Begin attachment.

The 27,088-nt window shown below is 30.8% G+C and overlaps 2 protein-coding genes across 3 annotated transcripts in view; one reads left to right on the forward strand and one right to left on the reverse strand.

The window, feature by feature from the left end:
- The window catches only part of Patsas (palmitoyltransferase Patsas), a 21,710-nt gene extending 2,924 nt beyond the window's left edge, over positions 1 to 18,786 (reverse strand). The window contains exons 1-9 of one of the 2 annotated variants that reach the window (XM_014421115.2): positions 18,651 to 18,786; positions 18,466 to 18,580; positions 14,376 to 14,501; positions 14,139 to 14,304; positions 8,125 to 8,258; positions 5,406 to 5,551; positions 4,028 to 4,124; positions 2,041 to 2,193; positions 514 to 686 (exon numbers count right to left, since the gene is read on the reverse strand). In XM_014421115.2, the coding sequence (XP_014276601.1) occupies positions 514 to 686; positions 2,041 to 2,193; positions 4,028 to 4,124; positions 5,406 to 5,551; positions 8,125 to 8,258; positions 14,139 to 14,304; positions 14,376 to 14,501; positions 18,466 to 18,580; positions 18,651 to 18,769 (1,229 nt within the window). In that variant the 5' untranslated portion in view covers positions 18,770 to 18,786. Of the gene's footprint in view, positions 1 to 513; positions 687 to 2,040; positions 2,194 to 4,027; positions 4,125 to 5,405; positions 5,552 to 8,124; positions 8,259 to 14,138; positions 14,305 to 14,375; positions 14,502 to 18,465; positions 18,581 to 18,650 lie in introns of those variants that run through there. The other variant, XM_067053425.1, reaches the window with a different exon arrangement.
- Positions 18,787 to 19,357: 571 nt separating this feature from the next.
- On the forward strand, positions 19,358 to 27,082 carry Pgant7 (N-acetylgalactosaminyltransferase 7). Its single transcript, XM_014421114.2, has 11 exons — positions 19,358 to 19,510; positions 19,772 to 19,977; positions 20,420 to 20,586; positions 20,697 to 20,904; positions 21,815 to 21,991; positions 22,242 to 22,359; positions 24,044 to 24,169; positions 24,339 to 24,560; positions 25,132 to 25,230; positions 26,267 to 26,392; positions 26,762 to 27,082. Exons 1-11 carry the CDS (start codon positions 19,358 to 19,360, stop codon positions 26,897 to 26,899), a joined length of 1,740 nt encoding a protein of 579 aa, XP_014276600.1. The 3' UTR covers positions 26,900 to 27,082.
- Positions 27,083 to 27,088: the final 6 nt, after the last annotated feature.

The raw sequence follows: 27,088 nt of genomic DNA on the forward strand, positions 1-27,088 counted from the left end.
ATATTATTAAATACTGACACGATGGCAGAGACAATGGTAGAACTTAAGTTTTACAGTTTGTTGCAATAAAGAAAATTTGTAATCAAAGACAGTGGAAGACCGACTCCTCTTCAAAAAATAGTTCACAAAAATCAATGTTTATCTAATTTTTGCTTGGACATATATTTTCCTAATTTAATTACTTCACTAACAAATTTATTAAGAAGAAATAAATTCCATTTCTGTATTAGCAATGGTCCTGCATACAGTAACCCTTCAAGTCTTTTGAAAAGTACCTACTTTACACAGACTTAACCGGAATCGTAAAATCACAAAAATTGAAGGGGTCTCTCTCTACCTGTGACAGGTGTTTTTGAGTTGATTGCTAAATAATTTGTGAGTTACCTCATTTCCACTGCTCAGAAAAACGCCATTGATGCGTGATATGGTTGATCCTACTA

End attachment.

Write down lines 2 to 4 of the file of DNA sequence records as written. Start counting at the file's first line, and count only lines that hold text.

The window, feature by feature from the left end:
- The window catches only part of Patsas (palmitoyltransferase Patsas), a 21,710-nt gene extending 2,924 nt beyond the window's left edge, over positions 1 to 18,786 (reverse strand). The window contains exons 1-9 of one of the 2 annotated variants that reach the window (XM_014421115.2): positions 18,651 to 18,786; positions 18,466 to 18,580; positions 14,376 to 14,501; positions 14,139 to 14,304; positions 8,125 to 8,258; positions 5,406 to 5,551; positions 4,028 to 4,124; positions 2,041 to 2,193; positions 514 to 686 (exon numbers count right to left, since the gene is read on the reverse strand). In XM_014421115.2, the coding sequence (XP_014276601.1) occupies positions 514 to 686; positions 2,041 to 2,193; positions 4,028 to 4,124; positions 5,406 to 5,551; positions 8,125 to 8,258; positions 14,139 to 14,304; positions 14,376 to 14,501; positions 18,466 to 18,580; positions 18,651 to 18,769 (1,229 nt within the window). In that variant the 5' untranslated portion in view covers positions 18,770 to 18,786. Of the gene's footprint in view, positions 1 to 513; positions 687 to 2,040; positions 2,194 to 4,027; positions 4,125 to 5,405; positions 5,552 to 8,124; positions 8,259 to 14,138; positions 14,305 to 14,375; positions 14,502 to 18,465; positions 18,581 to 18,650 lie in introns of those variants that run through there. The other variant, XM_067053425.1, reaches the window with a different exon arrangement.
- Positions 18,787 to 19,357: 571 nt separating this feature from the next.